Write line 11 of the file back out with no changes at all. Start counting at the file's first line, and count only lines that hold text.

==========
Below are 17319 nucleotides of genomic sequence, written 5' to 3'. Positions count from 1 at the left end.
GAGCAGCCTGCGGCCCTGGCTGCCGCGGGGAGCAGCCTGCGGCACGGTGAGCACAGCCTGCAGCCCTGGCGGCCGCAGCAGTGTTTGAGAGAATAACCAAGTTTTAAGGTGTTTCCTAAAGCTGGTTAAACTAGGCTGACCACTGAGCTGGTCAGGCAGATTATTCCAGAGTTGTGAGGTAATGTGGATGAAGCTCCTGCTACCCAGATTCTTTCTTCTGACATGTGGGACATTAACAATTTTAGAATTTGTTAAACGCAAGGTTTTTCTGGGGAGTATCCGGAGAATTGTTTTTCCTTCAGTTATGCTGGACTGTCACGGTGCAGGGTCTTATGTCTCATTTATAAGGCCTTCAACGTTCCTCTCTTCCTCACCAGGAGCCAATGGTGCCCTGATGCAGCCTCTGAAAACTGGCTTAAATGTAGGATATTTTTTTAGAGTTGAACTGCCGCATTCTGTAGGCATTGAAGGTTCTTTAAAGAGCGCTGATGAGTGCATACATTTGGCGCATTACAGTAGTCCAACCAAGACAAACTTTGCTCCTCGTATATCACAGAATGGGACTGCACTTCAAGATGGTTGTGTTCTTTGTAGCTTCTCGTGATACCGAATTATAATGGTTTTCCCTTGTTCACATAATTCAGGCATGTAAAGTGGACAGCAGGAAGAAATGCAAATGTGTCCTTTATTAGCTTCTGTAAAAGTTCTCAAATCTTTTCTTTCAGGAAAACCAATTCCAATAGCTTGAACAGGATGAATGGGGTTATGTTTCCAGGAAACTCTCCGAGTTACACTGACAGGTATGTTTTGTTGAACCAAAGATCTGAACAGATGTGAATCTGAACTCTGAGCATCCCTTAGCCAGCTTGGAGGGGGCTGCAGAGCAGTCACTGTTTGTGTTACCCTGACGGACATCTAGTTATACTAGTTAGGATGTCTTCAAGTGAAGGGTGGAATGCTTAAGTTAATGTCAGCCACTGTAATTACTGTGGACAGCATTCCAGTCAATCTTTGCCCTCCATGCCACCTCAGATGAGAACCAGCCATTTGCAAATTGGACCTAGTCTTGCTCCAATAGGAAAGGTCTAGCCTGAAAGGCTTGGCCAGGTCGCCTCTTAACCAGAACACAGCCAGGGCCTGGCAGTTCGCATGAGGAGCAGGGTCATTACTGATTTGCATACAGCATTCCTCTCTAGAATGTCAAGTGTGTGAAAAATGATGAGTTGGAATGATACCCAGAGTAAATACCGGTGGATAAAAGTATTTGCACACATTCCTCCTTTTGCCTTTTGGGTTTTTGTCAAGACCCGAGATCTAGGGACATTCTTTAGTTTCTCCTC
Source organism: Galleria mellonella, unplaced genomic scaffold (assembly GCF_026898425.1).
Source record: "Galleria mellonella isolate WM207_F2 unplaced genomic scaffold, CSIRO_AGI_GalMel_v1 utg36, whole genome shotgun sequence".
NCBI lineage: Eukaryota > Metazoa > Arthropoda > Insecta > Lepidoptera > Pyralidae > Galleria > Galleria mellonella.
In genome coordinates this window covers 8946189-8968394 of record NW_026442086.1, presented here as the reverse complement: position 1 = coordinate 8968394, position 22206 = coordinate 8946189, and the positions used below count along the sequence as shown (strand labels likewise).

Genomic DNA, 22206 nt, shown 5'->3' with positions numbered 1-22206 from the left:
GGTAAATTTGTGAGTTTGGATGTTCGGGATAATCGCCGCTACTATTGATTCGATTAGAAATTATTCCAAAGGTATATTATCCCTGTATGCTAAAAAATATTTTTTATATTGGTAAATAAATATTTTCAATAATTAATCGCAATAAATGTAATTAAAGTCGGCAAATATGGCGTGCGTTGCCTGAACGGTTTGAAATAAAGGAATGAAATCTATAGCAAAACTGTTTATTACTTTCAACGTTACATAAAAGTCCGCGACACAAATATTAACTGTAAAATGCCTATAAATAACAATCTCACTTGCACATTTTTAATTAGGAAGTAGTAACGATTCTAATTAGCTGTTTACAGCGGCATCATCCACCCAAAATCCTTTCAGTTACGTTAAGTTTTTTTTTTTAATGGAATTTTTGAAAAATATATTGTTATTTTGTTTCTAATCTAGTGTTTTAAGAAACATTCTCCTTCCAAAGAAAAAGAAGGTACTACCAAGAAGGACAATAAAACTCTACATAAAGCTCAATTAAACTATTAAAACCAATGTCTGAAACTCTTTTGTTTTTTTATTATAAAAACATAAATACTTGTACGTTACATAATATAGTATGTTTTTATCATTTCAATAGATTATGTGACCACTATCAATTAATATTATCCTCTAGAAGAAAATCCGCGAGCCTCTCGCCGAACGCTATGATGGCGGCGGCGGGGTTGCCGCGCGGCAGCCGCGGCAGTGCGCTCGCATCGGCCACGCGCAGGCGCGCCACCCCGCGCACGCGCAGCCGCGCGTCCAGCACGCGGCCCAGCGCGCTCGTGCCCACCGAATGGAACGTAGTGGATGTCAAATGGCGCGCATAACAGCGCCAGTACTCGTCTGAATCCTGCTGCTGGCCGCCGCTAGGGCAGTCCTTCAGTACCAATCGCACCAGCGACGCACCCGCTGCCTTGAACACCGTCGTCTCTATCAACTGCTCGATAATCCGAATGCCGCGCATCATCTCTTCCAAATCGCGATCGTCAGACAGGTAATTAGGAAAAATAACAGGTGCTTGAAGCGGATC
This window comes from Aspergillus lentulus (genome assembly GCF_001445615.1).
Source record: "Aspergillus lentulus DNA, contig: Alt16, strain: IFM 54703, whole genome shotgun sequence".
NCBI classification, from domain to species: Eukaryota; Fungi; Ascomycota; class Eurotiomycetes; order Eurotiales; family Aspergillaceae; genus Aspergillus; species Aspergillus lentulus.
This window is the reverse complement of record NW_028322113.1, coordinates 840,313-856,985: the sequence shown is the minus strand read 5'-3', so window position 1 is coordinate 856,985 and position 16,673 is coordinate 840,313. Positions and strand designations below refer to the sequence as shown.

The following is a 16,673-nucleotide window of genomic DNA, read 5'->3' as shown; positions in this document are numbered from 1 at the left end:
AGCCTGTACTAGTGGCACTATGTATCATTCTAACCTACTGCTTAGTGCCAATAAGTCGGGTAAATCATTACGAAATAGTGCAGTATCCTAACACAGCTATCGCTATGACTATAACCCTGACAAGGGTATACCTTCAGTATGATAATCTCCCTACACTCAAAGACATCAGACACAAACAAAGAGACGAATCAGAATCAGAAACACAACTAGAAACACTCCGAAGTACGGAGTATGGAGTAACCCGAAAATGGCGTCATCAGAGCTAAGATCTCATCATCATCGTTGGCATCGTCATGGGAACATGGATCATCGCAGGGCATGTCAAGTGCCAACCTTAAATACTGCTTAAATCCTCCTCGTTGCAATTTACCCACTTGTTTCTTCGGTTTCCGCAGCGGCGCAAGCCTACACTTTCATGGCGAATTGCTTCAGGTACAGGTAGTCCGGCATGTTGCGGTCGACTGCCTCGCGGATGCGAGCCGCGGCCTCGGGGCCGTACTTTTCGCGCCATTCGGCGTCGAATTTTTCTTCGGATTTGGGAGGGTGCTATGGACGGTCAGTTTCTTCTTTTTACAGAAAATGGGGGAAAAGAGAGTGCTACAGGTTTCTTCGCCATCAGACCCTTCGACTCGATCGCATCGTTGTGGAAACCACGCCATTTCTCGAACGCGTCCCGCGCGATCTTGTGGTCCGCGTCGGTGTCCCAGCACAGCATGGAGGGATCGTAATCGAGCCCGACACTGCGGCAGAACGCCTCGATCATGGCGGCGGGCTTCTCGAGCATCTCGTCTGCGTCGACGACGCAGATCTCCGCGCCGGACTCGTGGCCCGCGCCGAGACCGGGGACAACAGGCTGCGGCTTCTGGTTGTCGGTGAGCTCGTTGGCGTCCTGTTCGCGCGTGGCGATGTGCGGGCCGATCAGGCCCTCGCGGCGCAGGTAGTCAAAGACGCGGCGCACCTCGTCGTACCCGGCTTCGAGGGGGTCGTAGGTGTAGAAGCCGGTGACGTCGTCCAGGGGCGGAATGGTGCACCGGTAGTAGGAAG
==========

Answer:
NCBI classification, from domain to species: Eukaryota; Fungi; Ascomycota; class Eurotiomycetes; order Eurotiales; family Aspergillaceae; genus Aspergillus; species Aspergillus lentulus.